Often times, an ankle brace is recommended to facilitate with recovery, and they can also be used as a method to help prevent ankle injuries, whether the ankle has been previously injured or not. Any bracing system, no matter what part of the body, is typically used to provide additional stability, or provide an absolute limit to the maximum range of motion in order to prevent extreme motions resulting in injury.
Most braces restrict eversion and inversion, which are by far the most common movements involved in ankle sprains, especially in runners. Interestingly, braces that provide some sort of compression can also facilitate proprioception, which can have the effect of getting your muscles used to sensing their environment again and becoming more coordinated.
Many runners and other athletes opt for some type of tape or elastic bandage, but again, this is better suited to those who have access to an athletic trainer or physiotherapist in order for it to be properly applied. Additionally, the restrictive strength of these systems can vary depending on who taped your ankle or how you taped your ankle, and they are also temporary, or at the very least, will stretch during activity and is less durable overall.
This is why many runners now elect to wear more robust ankle braces. When we say robust, we don’t mean bulky or heavy, but rather, stronger and providing a wider range of coverage to the ankle, and constructed with more durable material. While some ankle braces may appear as though they would hinder performance, studies have shown this is not typically the case, making a great argument for the use of ankle braces by athletes, whether it be runners, basketball players, volleyball players, or anyone else.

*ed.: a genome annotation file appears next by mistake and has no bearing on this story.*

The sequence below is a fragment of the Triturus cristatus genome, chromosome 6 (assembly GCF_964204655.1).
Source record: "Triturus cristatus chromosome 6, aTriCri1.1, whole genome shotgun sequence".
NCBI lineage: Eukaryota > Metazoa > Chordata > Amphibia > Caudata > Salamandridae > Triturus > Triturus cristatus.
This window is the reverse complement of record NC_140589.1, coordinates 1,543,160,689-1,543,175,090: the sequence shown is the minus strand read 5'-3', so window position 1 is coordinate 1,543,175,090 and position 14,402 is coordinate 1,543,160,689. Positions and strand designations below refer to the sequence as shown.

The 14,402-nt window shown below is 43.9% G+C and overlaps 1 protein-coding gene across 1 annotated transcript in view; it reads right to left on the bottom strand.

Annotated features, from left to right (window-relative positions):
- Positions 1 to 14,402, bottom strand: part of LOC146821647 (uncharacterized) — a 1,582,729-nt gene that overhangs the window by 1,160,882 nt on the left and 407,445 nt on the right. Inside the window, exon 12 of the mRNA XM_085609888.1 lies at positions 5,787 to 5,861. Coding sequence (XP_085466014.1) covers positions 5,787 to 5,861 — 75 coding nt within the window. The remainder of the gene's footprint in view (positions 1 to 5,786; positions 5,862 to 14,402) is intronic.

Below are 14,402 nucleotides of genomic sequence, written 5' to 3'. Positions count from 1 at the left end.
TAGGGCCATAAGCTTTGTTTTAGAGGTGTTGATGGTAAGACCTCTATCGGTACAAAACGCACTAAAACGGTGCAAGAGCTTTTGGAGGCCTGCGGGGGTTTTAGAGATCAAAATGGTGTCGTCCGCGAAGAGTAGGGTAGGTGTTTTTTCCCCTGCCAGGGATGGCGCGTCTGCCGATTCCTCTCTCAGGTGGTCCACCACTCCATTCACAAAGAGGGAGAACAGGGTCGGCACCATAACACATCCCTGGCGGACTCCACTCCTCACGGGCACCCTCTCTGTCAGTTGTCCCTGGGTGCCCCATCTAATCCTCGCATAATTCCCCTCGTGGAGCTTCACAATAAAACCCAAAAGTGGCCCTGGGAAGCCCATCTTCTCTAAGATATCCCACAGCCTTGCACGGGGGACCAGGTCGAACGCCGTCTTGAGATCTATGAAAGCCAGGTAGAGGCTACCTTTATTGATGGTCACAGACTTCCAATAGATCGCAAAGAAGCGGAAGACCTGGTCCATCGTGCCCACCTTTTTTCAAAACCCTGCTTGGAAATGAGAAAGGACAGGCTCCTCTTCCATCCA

Types of Ankle Braces
There a few different types of ankle braces, and for the most part, the types of ankle braces that are most necessary for runners will depend on the type and severity of ankle injury. We will briefly discuss some of the different types of ankle braces so you can get an idea of what’s out there, and what could be optimal for your individual needs.
Compression Ankle Braces
These are probably the most simple ankle braces you can get. The are essentially sleeves made from some sort of elastic material, such as neoprene, and are useful for mild ankle sprains that aren’t too severe. It is important to note that while these compression ankle braces provide additional support and stability, they still allow a wide range of movement, and therefore may not totally resist movement beyond what is healthy for your ankle, especially if you are engaging in physical activity.
However, if you simply need a little added support for decreased risk of ankle sprains, perhaps after a very minor injury or flare-up, or during the very final stages of recovery, then a compression ankle brace could be a good option for runners. An added benefit to compression ankle braces is that they are usually fairly thin and can be easily worn with a pair of shoes, they are arguably the most comfortable braces, and they are usually interchangeable from the right ankle to the left ankle, so they shouldn’t hinder you in that regard.
Lace-Up Ankle Braces
Lace-up ankle braces are usually semi-rigid, in that they are made from a thin fabric and lace up over the front of the ankle. Many of these braces will have areas for you to insert more rigid pieces on the outside (lateral) or inside (medial) of the ankle, which can act sort of like a splint. These pieces should come with the ankle brace, so you shouldn’t have to worry about finding something around the house that works.